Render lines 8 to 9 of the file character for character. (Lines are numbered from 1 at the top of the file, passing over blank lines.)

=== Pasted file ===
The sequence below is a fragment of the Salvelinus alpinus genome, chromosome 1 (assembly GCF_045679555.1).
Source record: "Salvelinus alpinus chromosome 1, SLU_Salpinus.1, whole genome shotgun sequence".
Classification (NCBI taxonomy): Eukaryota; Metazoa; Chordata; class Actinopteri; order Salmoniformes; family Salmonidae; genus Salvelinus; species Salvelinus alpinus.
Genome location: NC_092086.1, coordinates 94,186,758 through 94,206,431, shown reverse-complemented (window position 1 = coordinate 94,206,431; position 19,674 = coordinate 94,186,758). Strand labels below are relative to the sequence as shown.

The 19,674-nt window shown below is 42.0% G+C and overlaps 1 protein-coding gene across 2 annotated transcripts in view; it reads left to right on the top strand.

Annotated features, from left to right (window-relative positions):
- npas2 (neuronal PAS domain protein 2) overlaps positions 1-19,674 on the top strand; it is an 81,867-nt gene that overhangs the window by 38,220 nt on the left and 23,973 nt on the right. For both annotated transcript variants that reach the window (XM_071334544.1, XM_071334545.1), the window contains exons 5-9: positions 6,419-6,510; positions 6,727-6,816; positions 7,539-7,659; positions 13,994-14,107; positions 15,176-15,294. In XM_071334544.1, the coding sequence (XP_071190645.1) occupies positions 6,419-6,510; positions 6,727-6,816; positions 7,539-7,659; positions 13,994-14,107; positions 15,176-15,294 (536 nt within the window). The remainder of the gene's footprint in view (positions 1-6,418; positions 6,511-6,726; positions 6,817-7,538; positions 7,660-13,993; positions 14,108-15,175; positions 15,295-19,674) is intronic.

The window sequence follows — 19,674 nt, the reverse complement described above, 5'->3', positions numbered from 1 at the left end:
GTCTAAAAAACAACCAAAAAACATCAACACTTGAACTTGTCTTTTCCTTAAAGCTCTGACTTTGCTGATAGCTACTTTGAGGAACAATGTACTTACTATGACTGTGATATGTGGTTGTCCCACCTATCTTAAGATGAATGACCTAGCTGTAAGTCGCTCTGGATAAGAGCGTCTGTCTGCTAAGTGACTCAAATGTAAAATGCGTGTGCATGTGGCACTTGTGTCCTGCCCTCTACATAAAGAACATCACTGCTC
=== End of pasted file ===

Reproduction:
The window sequence follows — 19,674 nt, the reverse complement described above, 5'->3', positions numbered from 1 at the left end:
GTCTAAAAAACAACCAAAAAACATCAACACTTGAACTTGTCTTTTCCTTAAAGCTCTGACTTTGCTGATAGCTACTTTGAGGAACAATGTACTTACTATGACTGTGATATGTGGTTGTCCCACCTATCTTAAGATGAATGACCTAGCTGTAAGTCGCTCTGGATAAGAGCGTCTGTCTGCTAAGTGACTCAAATGTAAAATGCGTGTGCATGTGGCACTTGTGTCCTGCCCTCTACATAAAGAACATCACTGCTC